W L Evans Cartooning Course Brochure
W L Evans Cartooning Course Brochure

A cartoonist is a power. His audience is the boundless public. He is talked about. His work is admired in society. He meets the most prominent people, and becomes personally acquainted with them. He is a critic of the world’s happenings.

And he receives a large salary for his work.

W L Evans Cartooning Course Brochure
W L Evans Cartooning Course Brochure
W L Evans Cartooning Course Brochure
W L Evans Cartooning Course Brochure
W L Evans Cartooning Course Brochure
W L Evans Cartooning Course Brochure
W L Evans Cartooning Course Brochure
W L Evans Cartooning Course Brochure
W L Evans Cartooning Course Brochure
W L Evans Cartooning Course Brochure

W L Evans Cartooning Course

In 1913, Elzie Segar, aged 18 began a correspondence course headed up by the Cleveland Leader cartoonist, W. L. Evans. The course cost a dollar per lesson and it took Segar a year and a half to complete the 20 lessons. By 1917, he had landed a job penning the "Charlie Chaplin Comic Capers" and "Looping the Loop" strips. In the ad above, Segar is quoted as saying, "I’m getting along fine, and it’s all your fault."

W L Evans Cartooning CourseW L Evans Cartooning CourseDecades later, Segar made mention of his early education in his strip, Thimble Theater. In 1934, his character, Sappo took the W. L. Evans Cartooning Course and delighted readers with cartoon drawings made from letters of the alphabet. Segar wasn’t the only cartoonist who got his start with this course. Chester Gould of Dick Tracy fame was a graduate of the W. L. Evans course, as was Dennis the Menace creator, Hank Ketcham.

Here are the first two lessons that got these great cartoonists started on their career path. If there is interest, I will post more of this landmark course.

W L Evans Cartooning Course
W L Evans Cartooning CourseW L Evans Cartooning Course
W L Evans Cartooning CourseW L Evans Cartooning Course
W L Evans Cartooning CourseW L Evans Cartooning Course
W L Evans Cartooning CourseW L Evans Cartooning Course
W L Evans Cartooning CourseW L Evans Cartooning Course

THE PLATES
W L Evans Cartooning Course
W L Evans Cartooning Course
W L Evans Cartooning Course

THE W. L. EVANS COURSE (1916)
Lesson Two

W L Evans Cartooning Course Lesson Two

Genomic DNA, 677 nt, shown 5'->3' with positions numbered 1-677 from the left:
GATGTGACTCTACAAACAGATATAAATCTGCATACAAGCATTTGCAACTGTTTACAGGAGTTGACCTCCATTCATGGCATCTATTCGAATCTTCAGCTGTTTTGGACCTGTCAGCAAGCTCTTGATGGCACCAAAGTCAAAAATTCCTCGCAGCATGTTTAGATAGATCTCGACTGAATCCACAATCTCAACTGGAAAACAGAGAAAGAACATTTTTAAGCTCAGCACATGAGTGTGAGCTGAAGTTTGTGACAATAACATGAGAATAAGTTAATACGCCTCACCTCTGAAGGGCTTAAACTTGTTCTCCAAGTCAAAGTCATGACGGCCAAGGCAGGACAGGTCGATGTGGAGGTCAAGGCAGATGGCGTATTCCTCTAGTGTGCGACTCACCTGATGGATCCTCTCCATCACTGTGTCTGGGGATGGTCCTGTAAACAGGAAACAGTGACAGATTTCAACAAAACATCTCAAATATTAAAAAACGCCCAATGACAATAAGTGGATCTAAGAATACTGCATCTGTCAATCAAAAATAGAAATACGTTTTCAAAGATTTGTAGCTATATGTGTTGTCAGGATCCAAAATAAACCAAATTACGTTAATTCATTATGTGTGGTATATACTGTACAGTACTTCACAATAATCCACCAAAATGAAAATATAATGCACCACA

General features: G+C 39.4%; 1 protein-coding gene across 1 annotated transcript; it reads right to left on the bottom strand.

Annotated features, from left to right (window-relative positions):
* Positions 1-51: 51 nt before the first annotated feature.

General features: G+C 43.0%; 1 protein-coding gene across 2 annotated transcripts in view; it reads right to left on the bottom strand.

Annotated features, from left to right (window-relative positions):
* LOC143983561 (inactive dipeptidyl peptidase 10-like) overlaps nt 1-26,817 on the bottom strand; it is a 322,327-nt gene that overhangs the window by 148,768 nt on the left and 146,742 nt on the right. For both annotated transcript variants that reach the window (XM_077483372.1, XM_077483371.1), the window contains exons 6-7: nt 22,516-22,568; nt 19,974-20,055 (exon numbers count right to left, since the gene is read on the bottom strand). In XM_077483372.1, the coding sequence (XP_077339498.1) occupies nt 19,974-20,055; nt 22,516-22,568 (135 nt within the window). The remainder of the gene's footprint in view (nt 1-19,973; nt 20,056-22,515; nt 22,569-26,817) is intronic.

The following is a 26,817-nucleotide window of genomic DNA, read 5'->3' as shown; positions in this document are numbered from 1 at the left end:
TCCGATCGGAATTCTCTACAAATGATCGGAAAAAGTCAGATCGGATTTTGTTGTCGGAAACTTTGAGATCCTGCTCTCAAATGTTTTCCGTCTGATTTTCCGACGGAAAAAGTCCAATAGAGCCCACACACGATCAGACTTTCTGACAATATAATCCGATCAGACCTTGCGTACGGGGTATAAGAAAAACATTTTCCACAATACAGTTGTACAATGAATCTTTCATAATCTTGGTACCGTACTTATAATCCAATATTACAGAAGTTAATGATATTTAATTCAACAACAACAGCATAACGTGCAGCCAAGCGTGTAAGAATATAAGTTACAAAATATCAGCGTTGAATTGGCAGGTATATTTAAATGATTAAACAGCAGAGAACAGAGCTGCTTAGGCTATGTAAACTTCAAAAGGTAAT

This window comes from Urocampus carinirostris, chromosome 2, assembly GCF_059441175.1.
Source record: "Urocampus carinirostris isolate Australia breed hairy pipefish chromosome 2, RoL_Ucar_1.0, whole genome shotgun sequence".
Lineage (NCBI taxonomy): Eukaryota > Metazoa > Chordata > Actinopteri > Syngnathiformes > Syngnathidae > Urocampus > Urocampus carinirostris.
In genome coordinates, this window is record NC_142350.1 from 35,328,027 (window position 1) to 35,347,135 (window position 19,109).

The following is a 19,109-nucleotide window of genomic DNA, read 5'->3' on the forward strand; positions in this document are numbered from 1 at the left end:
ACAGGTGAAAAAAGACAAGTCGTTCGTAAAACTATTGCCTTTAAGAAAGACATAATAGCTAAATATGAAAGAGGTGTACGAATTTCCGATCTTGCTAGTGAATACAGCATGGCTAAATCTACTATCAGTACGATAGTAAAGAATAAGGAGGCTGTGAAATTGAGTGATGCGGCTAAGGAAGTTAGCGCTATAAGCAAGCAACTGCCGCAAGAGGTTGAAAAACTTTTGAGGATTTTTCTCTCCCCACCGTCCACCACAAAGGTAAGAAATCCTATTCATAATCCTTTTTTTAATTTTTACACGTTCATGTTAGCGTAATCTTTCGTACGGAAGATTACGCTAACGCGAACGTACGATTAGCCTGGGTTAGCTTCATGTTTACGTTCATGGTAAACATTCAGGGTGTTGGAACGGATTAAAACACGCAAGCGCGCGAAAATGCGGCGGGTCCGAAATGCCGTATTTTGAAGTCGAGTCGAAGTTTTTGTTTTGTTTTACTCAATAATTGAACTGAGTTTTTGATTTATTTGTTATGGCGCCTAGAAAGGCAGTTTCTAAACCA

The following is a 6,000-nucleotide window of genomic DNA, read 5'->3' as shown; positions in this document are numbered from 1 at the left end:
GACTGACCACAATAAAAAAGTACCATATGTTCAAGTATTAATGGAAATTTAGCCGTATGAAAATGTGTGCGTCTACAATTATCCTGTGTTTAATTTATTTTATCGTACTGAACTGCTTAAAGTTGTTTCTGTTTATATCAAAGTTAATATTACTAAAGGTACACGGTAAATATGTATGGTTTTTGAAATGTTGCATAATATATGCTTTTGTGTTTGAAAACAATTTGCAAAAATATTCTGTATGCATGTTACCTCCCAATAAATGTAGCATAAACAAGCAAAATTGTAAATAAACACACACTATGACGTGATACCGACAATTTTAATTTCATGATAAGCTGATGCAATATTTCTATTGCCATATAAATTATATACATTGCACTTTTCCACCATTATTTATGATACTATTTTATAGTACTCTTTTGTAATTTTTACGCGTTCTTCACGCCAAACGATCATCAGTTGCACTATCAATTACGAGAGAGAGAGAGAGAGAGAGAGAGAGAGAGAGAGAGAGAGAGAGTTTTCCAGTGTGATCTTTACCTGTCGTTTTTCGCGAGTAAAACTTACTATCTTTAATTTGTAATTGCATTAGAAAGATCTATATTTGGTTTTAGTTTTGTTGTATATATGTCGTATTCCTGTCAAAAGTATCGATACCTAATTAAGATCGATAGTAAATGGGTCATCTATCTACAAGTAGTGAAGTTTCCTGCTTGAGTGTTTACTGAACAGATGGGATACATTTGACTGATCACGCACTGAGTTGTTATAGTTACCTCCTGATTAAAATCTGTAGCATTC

W L Evans Cartooning Course Lesson TwoW L Evans Cartooning Course Lesson Two
W L Evans Cartooning Course Lesson TwoW L Evans Cartooning Course Lesson Two
W L Evans Cartooning Course Lesson TwoW L Evans Cartooning Course Lesson Two
W L Evans Cartooning Course Lesson TwoW L Evans Cartooning Course Lesson Two
W L Evans Cartooning Course Lesson Two
W L Evans Cartooning Course Lesson Two

STUDENTS: Print this stuff out and USE IT!

Stephen Worth
Director
Animation Resources

INSTRUCTIONINSTRUCTION

This posting is part of an online series of articles dealing with Instruction.

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Friday, January 20th, 2017

Education: How To Be A Cartoonist In 16 Easy Pages

Armed Forces Cartooning Brochure

Yesterday, one of Animation Resources’ most faithful friends Sherm Cohen stopped by with a contribution for our collection of vintage cartooning courses. It’s hard to imagine packing a whole course in cartooning into sixteen 4×6 inch pages, but this pamphlet from WWII attempts to do just that. There’s plenty of GI type humor in here… I’m sure the suggestion to sketch the anatomy of the men in the shower was made with tongue firmly planted in cheek! There’s a lot of fun drawings in here. Enjoy!

Armed Forces Cartooning Brochure
Armed Forces Cartooning Brochure
Armed Forces Cartooning Brochure
Armed Forces Cartooning Brochure
Armed Forces Cartooning Brochure
Armed Forces Cartooning Brochure
Armed Forces Cartooning Brochure
Armed Forces Cartooning Brochure
Armed Forces Cartooning Brochure
Armed Forces Cartooning Brochure
Armed Forces Cartooning Brochure
Armed Forces Cartooning Brochure
Armed Forces Cartooning Brochure
Armed Forces Cartooning Brochure
Armed Forces Cartooning Brochure
Armed Forces Cartooning Brochure

Thanks, Sherm for sharing this with us!

Stephen Worth
Director
Animation Resources

INSTRUCTIONINSTRUCTION

This posting is part of an online series of articles dealing with Instruction.